# Monthly Mechanics: Arch Bridges

This is Part 2 of a series about bridges. Read Part 1 here.

Arches are the second of three bridge types found in nature, carved from stone by water or weather on a timescale of thousands of years. As we learned in my earlier column on the subject, arches act in pure compression. Masonry works well in compression and is not easily destroyed; thus, some of the oldest extant bridges are arches. Examples of super old arches include the Roman aqueducts, the Pont d’Avignon in France, and (most spectacular for its preservation) the 1600-year-old Zhaozhou Bridge in northeast China.

Right away you’ll notice a problem with using an arch as the basis for a bridge: its shape. You can’t easily transport people or resources over a curved surface; you must somehow connect the arch to a flat bridge deck. All the bridges I’ve mentioned so far are deck arches, meaning the deck is completely above the arch. This solution takes advantage of the materials at hand: loads are transmitted by compression from the deck to the arch. The disadvantage is that the deck might wind up far above the surrounding land.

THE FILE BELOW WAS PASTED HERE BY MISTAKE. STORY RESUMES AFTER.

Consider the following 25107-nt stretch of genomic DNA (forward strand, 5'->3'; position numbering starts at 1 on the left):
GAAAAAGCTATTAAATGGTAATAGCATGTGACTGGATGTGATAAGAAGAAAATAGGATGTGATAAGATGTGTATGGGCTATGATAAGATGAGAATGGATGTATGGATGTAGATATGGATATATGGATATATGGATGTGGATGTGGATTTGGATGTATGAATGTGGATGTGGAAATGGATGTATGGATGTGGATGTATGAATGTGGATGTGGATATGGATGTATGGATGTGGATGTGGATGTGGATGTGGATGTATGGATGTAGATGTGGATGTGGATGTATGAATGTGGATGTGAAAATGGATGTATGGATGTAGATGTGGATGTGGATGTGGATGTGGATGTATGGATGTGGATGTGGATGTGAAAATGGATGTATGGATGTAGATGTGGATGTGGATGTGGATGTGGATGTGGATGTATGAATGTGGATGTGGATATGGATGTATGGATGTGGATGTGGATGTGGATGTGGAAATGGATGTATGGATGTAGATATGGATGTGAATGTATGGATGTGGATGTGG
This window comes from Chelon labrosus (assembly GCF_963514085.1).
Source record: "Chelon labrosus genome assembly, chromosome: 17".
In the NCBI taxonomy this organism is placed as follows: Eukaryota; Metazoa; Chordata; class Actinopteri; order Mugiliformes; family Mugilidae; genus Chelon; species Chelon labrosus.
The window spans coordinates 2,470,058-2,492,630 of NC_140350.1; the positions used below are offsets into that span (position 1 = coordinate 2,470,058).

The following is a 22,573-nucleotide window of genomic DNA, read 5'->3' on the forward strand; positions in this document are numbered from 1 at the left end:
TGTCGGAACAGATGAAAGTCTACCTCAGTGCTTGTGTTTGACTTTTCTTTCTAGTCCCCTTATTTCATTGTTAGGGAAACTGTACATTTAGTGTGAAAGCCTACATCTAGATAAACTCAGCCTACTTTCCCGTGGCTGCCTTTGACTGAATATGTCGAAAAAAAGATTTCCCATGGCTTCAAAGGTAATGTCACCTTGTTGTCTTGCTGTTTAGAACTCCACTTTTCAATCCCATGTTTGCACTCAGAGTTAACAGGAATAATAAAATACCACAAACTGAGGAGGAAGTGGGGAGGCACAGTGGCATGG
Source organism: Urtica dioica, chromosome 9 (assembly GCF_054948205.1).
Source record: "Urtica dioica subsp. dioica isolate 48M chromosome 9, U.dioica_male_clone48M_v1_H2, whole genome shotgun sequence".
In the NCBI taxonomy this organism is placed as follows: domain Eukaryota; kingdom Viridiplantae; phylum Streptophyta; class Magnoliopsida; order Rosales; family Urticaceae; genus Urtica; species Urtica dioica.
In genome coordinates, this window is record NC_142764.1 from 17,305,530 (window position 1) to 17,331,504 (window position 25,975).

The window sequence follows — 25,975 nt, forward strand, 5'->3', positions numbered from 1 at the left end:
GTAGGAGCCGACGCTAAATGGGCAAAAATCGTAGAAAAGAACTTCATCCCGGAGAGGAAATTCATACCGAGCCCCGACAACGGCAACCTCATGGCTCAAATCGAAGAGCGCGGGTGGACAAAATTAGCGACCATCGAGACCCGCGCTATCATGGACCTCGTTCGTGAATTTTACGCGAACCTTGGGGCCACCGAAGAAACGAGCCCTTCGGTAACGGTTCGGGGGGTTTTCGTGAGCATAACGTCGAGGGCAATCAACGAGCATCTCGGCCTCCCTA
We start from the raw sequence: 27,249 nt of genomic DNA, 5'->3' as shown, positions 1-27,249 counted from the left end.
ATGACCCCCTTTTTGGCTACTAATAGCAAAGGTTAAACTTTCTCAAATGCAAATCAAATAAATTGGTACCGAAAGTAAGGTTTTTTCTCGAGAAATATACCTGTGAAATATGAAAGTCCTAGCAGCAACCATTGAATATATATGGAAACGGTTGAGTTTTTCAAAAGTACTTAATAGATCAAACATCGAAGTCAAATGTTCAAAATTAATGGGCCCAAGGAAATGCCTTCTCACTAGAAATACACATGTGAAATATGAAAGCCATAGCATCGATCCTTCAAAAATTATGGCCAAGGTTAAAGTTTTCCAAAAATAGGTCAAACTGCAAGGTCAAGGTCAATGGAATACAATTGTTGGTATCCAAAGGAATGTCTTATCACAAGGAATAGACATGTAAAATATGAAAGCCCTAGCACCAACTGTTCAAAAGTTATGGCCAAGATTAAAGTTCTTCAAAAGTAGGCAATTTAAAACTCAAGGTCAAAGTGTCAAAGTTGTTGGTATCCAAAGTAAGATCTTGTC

A more recent development is the through arch, in which the bridge deck passes through the middle of the arch. At midspan, where the arch is above the deck, loads are transmitted by tension and require more modern materials like steel rods or cables. The new Lake Champlain Bridge between Crown Point, New York and Chimney Point, Vermont is a good example of a through arch.

The new Lake Champlain Bridge, designed and constructed in under two years.

It’s very efficient to carry loads axially (in tension or compression) instead of in bending, which is why an arch bridge can span long distances and look slim and trim while doing so. But there’s a wrinkle: the bridge abutments need to resist a diagonal force instead of a purely vertical one. This can be accomplished by anchoring in a wall of rock or, if there’s none handy, by building your own with a large amount of reinforced concrete. Multi-span arches can also use matching horizontal forces from consecutive spans to balance out the piers, as the Lake Champlain Bridge does.

Tune in next month when I explore the third and final bridge type found in nature.